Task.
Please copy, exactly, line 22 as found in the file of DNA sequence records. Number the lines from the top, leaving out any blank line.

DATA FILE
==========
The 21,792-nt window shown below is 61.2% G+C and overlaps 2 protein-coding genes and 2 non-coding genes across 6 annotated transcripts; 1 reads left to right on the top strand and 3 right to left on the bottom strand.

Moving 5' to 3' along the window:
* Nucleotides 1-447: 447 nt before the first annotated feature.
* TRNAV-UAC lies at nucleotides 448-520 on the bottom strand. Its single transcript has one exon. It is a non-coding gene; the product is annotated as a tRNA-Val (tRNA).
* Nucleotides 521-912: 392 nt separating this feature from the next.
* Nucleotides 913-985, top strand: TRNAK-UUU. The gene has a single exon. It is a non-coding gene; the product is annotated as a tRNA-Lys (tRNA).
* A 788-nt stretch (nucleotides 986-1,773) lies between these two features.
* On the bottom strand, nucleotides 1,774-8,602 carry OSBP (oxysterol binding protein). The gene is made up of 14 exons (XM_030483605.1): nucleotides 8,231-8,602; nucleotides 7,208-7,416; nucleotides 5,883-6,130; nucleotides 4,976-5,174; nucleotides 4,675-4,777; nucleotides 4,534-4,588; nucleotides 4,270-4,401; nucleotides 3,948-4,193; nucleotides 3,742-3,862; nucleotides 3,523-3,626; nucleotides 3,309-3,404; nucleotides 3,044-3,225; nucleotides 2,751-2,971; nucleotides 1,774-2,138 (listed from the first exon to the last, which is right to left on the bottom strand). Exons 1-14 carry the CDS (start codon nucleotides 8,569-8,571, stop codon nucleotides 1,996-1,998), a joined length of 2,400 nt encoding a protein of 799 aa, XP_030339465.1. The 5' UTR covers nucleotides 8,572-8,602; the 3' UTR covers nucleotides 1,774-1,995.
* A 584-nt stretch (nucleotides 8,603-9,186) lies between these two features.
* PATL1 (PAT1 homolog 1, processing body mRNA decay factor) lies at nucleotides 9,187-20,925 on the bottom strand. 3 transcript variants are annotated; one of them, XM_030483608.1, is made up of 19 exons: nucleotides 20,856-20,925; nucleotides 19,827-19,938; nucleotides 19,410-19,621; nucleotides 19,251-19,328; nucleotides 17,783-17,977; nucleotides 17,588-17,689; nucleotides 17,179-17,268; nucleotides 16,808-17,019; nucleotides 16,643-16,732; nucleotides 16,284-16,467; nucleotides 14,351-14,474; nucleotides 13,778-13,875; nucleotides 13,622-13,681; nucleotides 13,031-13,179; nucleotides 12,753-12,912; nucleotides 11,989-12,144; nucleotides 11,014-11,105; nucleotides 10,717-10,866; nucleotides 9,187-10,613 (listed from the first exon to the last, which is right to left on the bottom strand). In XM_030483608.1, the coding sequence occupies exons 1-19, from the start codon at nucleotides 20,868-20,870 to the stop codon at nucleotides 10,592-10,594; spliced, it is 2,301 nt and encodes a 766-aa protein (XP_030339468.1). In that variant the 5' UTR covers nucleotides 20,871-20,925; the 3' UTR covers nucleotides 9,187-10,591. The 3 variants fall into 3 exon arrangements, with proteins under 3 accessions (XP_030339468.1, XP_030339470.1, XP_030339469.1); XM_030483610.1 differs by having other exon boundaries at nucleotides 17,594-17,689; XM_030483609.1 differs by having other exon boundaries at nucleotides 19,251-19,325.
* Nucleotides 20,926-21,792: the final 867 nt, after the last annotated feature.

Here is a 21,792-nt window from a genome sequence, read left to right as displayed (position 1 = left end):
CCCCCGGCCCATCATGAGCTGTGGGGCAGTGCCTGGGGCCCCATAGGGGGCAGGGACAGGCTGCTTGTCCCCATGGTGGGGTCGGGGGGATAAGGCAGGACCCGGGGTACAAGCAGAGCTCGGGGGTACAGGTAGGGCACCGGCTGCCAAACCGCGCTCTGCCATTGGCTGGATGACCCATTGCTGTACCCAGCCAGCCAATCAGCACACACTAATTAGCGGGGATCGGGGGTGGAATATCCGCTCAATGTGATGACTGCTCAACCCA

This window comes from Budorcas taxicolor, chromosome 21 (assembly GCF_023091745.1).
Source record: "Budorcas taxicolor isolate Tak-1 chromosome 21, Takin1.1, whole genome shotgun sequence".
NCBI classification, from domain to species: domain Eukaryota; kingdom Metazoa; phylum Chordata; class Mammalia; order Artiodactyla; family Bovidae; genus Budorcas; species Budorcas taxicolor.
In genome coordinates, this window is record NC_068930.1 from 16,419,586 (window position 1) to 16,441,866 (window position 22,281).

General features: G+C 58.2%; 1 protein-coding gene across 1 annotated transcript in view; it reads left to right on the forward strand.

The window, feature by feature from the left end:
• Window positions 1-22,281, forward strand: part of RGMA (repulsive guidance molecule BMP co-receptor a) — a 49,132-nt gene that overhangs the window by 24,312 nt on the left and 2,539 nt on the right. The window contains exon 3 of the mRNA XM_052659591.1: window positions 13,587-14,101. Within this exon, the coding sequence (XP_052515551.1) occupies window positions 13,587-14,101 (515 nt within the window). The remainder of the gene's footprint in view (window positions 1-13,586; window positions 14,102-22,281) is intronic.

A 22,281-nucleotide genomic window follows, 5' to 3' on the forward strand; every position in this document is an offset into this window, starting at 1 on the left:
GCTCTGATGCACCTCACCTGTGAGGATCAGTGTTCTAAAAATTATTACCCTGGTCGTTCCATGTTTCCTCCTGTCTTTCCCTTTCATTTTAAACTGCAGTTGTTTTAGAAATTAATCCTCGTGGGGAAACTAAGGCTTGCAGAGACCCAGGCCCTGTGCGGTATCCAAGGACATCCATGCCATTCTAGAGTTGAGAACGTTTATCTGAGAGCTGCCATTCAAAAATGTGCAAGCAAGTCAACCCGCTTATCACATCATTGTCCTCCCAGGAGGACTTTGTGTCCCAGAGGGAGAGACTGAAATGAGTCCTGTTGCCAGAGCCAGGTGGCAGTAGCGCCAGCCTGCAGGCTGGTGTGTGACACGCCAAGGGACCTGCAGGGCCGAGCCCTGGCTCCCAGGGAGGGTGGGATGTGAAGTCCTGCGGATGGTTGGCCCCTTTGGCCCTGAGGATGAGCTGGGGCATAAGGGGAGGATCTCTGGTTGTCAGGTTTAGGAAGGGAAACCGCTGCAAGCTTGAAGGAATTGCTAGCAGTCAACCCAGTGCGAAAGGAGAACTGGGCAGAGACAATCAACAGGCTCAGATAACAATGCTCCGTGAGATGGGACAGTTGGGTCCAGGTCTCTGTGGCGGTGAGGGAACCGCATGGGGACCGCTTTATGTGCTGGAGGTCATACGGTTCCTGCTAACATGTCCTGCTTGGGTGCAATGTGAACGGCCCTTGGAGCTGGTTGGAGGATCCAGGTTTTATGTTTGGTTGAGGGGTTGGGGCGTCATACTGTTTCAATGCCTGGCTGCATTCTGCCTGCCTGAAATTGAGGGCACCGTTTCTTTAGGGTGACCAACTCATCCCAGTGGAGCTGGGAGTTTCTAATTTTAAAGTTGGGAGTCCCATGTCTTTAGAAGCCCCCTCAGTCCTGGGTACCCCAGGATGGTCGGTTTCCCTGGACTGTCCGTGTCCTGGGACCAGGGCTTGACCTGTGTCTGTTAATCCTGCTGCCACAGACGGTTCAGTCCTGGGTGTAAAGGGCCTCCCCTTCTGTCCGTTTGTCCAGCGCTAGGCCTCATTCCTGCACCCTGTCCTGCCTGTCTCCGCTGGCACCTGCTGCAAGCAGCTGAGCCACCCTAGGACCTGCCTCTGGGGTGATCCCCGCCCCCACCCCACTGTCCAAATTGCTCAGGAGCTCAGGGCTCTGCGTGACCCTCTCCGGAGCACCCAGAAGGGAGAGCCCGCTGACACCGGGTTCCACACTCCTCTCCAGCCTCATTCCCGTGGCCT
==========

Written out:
GCTCTGATGCACCTCACCTGTGAGGATCAGTGTTCTAAAAATTATTACCCTGGTCGTTCCATGTTTCCTCCTGTCTTTCCCTTTCATTTTAAACTGCAGTTGTTTTAGAAATTAATCCTCGTGGGGAAACTAAGGCTTGCAGAGACCCAGGCCCTGTGCGGTATCCAAGGACATCCATGCCATTCTAGAGTTGAGAACGTTTATCTGAGAGCTGCCATTCAAAAATGTGCAAGCAAGTCAACCCGCTTATCACATCATTGTCCTCCCAGGAGGACTTTGTGTCCCAGAGGGAGAGACTGAAATGAGTCCTGTTGCCAGAGCCAGGTGGCAGTAGCGCCAGCCTGCAGGCTGGTGTGTGACACGCCAAGGGACCTGCAGGGCCGAGCCCTGGCTCCCAGGGAGGGTGGGATGTGAAGTCCTGCGGATGGTTGGCCCCTTTGGCCCTGAGGATGAGCTGGGGCATAAGGGGAGGATCTCTGGTTGTCAGGTTTAGGAAGGGAAACCGCTGCAAGCTTGAAGGAATTGCTAGCAGTCAACCCAGTGCGAAAGGAGAACTGGGCAGAGACAATCAACAGGCTCAGATAACAATGCTCCGTGAGATGGGACAGTTGGGTCCAGGTCTCTGTGGCGGTGAGGGAACCGCATGGGGACCGCTTTATGTGCTGGAGGTCATACGGTTCCTGCTAACATGTCCTGCTTGGGTGCAATGTGAACGGCCCTTGGAGCTGGTTGGAGGATCCAGGTTTTATGTTTGGTTGAGGGGTTGGGGCGTCATACTGTTTCAATGCCTGGCTGCATTCTGCCTGCCTGAAATTGAGGGCACCGTTTCTTTAGGGTGACCAACTCATCCCAGTGGAGCTGGGAGTTTCTAATTTTAAAGTTGGGAGTCCCATGTCTTTAGAAGCCCCCTCAGTCCTGGGTACCCCAGGATGGTCGGTTTCCCTGGACTGTCCGTGTCCTGGGACCAGGGCTTGACCTGTGTCTGTTAATCCTGCTGCCACAGACGGTTCAGTCCTGGGTGTAAAGGGCCTCCCCTTCTGTCCGTTTGTCCAGCGCTAGGCCTCATTCCTGCACCCTGTCCTGCCTGTCTCCGCTGGCACCTGCTGCAAGCAGCTGAGCCACCCTAGGACCTGCCTCTGGGGTGATCCCCGCCCCCACCCCACTGTCCAAATTGCTCAGGAGCTCAGGGCTCTGCGTGACCCTCTCCGGAGCACCCAGAAGGGAGAGCCCGCTGACACCGGGTTCCACACTCCTCTCCAGCCTCATTCCCGTGGCCT